IN THE days of ancient Rome (which Mr Brocklebank can barely remember), Caesars used gladiatorial combat and circuses as a diversion and distraction to keep the mobilis vulgaris at bay.
And perhaps so it was last weekend, when around half a million people turned up in Liverpool to be distracted by the Sea Odyssey spectacle.
Certainly council leader Cllr Joe Anderson looked positively emperor-like as he surveyed his domain from the balcony of the Town Hall.
While Cllr Anderson’s speech went down well with the masses gathered before him, the same clarity was sadly lacking in other quarters.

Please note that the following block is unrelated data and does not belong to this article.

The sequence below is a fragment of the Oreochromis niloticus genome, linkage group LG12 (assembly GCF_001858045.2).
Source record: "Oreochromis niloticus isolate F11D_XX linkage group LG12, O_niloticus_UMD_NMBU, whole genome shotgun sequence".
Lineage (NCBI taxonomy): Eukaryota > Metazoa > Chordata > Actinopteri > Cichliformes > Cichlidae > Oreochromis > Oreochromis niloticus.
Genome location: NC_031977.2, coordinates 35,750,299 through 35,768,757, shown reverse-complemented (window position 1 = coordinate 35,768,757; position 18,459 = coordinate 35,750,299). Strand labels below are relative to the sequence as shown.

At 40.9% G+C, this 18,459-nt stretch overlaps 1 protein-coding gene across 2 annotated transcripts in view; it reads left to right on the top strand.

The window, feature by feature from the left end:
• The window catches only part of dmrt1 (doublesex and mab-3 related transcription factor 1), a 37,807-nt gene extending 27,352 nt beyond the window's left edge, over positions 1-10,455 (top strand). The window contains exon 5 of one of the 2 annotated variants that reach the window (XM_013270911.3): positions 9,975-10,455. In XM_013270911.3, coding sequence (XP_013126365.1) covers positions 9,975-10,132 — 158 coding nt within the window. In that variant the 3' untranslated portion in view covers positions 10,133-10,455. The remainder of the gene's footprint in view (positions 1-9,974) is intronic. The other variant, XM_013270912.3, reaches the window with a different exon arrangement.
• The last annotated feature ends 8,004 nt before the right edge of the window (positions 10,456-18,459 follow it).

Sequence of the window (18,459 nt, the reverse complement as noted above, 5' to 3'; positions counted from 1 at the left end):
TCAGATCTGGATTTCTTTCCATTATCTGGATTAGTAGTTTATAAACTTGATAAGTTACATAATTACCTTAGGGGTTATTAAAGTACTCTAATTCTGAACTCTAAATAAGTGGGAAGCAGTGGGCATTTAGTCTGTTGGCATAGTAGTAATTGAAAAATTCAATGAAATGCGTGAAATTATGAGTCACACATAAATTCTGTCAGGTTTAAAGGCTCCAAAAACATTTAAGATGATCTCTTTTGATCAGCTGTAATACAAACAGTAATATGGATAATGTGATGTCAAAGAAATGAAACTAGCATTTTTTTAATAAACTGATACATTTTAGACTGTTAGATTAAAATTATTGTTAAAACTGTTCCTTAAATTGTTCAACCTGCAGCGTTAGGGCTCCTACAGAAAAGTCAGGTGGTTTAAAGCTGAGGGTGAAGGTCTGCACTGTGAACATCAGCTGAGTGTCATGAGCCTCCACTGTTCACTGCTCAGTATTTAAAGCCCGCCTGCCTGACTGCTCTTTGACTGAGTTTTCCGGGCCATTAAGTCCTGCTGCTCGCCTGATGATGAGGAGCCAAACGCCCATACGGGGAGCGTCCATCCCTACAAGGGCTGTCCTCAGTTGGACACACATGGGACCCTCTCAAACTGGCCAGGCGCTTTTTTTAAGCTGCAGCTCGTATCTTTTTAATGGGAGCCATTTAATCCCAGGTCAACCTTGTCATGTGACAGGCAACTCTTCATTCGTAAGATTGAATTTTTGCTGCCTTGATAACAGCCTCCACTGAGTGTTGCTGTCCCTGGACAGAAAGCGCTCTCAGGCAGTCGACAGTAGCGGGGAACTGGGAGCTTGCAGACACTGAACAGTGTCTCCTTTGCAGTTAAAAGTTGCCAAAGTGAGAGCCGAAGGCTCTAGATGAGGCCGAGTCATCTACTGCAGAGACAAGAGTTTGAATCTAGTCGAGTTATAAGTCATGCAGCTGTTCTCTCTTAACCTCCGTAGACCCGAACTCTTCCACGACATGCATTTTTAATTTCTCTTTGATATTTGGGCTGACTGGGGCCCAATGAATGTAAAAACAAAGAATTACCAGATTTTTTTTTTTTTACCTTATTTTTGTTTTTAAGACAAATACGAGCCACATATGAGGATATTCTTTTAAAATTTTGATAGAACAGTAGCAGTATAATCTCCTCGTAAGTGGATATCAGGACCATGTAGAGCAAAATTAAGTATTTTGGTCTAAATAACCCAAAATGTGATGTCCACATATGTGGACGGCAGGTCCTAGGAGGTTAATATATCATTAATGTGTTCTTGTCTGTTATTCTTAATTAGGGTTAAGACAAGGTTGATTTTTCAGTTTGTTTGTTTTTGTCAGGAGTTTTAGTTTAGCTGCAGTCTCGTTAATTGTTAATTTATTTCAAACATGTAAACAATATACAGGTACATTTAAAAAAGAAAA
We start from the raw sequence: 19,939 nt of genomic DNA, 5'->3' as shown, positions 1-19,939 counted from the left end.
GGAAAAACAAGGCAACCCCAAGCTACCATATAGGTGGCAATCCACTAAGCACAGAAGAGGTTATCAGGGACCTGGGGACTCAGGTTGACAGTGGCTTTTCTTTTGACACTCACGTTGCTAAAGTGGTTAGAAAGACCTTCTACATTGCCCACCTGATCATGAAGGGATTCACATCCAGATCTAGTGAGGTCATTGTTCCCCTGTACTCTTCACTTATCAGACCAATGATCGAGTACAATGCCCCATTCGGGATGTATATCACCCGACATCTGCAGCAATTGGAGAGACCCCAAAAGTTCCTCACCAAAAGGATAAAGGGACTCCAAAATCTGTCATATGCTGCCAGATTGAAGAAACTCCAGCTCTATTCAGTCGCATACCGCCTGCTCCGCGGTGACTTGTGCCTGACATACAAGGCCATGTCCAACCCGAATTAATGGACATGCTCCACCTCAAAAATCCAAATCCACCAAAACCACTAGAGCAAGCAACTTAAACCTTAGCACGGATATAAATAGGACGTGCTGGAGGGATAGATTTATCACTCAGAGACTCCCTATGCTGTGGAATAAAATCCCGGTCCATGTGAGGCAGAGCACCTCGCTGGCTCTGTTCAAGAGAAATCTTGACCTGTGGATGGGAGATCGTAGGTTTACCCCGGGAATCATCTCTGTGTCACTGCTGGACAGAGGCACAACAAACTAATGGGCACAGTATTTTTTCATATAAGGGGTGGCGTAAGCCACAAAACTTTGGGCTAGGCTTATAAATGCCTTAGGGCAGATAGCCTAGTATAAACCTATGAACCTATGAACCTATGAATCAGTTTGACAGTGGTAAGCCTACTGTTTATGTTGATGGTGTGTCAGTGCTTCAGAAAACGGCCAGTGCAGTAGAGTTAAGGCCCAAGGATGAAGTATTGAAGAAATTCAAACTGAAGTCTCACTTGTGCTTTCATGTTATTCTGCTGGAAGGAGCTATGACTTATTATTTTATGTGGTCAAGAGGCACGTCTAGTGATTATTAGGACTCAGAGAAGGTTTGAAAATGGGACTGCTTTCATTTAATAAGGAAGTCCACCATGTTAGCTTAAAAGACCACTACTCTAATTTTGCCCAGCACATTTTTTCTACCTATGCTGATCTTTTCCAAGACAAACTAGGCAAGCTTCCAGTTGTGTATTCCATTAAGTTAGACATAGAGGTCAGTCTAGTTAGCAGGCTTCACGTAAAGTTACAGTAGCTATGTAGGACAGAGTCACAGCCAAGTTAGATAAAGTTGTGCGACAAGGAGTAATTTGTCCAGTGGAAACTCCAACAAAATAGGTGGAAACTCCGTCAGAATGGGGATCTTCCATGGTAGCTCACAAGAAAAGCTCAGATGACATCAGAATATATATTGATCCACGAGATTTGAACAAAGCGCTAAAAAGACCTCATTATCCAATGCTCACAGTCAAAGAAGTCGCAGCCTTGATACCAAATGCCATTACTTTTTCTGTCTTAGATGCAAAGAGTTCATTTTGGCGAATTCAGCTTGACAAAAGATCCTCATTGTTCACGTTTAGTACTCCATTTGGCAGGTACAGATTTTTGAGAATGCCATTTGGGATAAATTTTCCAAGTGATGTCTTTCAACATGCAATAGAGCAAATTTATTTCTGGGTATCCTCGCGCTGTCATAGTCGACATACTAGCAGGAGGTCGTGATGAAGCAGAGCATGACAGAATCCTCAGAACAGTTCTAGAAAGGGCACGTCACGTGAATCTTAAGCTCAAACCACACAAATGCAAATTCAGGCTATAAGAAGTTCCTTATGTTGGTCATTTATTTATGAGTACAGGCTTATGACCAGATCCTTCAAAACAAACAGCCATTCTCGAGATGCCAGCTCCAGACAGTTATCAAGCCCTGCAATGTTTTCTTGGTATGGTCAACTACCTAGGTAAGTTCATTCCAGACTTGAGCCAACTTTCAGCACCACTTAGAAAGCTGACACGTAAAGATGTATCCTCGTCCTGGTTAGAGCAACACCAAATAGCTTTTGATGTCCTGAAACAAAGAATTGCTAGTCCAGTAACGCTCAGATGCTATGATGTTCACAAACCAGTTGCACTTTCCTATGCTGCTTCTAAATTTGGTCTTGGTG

As Mr B stood and watched the Little Girl Giant and her Uncle parade through the streets, there was a cacophony coming from the loudhaler on one of the machines, presumably intended to be the narration of the story.
A gentleman stood nearby said to his wife over the din, “It’s all in French. I can’t understand what the hell’s going on.
“You’d think with all the money they’ve spent they could have shelled out for a translator!”
THERE was much disappointment in certain quarters at the distinct lack of media coverage of the Sea Odyssey outside of Liverpool, but it seems that’s not the only ‘snub’ the city has had to endure lately.
For, considering that Liverpool is pioneering the brave new world of elected mayors, it must be galling to note that, in a speech last week about the virtues of directly elected city leaders, David Cameron managed not to mention Liverpool once.